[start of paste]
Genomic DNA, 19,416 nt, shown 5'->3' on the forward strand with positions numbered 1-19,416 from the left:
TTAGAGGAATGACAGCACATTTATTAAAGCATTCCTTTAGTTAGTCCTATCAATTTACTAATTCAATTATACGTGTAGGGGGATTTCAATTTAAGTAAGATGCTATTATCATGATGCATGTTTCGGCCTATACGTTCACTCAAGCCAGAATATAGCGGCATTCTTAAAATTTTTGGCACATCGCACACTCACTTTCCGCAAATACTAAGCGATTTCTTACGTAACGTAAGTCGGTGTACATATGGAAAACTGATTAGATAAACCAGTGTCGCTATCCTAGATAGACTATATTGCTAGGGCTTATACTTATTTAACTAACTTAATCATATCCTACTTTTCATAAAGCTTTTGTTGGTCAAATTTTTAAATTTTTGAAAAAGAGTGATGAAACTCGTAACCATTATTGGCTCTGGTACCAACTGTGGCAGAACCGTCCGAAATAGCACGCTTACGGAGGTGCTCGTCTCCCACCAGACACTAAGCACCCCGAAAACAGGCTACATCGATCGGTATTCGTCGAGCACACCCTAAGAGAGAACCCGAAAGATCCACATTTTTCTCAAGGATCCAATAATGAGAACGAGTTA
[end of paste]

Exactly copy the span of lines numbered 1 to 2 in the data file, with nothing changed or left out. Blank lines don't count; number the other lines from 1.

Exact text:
Genomic DNA, 19,416 nt, shown 5'->3' on the forward strand with positions numbered 1-19,416 from the left:
TTAGAGGAATGACAGCACATTTATTAAAGCATTCCTTTAGTTAGTCCTATCAATTTACTAATTCAATTATACGTGTAGGGGGATTTCAATTTAAGTAAGATGCTATTATCATGATGCATGTTTCGGCCTATACGTTCACTCAAGCCAGAATATAGCGGCATTCTTAAAATTTTTGGCACATCGCACACTCACTTTCCGCAAATACTAAGCGATTTCTTACGTAACGTAAGTCGGTGTACATATGGAAAACTGATTAGATAAACCAGTGTCGCTATCCTAGATAGACTATATTGCTAGGGCTTATACTTATTTAACTAACTTAATCATATCCTACTTTTCATAAAGCTTTTGTTGGTCAAATTTTTAAATTTTTGAAAAAGAGTGATGAAACTCGTAACCATTATTGGCTCTGGTACCAACTGTGGCAGAACCGTCCGAAATAGCACGCTTACGGAGGTGCTCGTCTCCCACCAGACACTAAGCACCCCGAAAACAGGCTACATCGATCGGTATTCGTCGAGCACACCCTAAGAGAGAACCCGAAAGATCCACATTTTTCTCAAGGATCCAATAATGAGAACGAGTTA